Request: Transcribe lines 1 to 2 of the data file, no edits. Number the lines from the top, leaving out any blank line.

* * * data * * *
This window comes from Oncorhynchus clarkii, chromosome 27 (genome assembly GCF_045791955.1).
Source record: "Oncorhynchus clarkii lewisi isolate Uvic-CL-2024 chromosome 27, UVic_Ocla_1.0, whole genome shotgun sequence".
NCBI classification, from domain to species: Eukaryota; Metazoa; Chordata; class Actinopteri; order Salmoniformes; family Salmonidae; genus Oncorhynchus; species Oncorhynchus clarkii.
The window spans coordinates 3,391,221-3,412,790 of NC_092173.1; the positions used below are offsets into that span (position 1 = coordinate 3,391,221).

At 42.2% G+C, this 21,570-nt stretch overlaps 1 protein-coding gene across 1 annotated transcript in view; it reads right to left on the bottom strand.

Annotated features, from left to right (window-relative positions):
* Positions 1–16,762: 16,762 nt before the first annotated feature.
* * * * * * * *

This window comes from Oncorhynchus clarkii, chromosome 27 (genome assembly GCF_045791955.1).
Source record: "Oncorhynchus clarkii lewisi isolate Uvic-CL-2024 chromosome 27, UVic_Ocla_1.0, whole genome shotgun sequence".